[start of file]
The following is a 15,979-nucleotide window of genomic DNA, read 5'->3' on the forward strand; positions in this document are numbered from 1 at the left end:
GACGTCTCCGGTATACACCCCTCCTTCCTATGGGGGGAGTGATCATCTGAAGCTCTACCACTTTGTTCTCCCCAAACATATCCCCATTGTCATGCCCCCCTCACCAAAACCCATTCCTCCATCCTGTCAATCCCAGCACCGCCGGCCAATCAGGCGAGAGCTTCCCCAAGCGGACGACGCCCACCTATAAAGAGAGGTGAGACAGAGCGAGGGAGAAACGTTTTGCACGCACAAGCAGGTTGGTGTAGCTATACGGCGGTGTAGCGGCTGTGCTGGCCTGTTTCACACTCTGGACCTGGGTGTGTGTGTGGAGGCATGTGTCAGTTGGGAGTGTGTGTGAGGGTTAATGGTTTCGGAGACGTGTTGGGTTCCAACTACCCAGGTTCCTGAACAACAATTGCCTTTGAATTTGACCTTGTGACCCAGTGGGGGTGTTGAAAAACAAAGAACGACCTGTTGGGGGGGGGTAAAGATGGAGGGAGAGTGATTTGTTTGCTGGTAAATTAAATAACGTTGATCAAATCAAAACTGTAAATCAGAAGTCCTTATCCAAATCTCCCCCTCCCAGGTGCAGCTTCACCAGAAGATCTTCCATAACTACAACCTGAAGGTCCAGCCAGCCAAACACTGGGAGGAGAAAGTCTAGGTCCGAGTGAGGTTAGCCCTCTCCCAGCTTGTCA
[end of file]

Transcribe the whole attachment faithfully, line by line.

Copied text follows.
The following is a 15,979-nucleotide window of genomic DNA, read 5'->3' on the forward strand; positions in this document are numbered from 1 at the left end:
GACGTCTCCGGTATACACCCCTCCTTCCTATGGGGGGAGTGATCATCTGAAGCTCTACCACTTTGTTCTCCCCAAACATATCCCCATTGTCATGCCCCCCTCACCAAAACCCATTCCTCCATCCTGTCAATCCCAGCACCGCCGGCCAATCAGGCGAGAGCTTCCCCAAGCGGACGACGCCCACCTATAAAGAGAGGTGAGACAGAGCGAGGGAGAAACGTTTTGCACGCACAAGCAGGTTGGTGTAGCTATACGGCGGTGTAGCGGCTGTGCTGGCCTGTTTCACACTCTGGACCTGGGTGTGTGTGTGGAGGCATGTGTCAGTTGGGAGTGTGTGTGAGGGTTAATGGTTTCGGAGACGTGTTGGGTTCCAACTACCCAGGTTCCTGAACAACAATTGCCTTTGAATTTGACCTTGTGACCCAGTGGGGGTGTTGAAAAACAAAGAACGACCTGTTGGGGGGGGGTAAAGATGGAGGGAGAGTGATTTGTTTGCTGGTAAATTAAATAACGTTGATCAAATCAAAACTGTAAATCAGAAGTCCTTATCCAAATCTCCCCCTCCCAGGTGCAGCTTCACCAGAAGATCTTCCATAACTACAACCTGAAGGTCCAGCCAGCCAAACACTGGGAGGAGAAAGTCTAGGTCCGAGTGAGGTTAGCCCTCTCCCAGCTTGTCA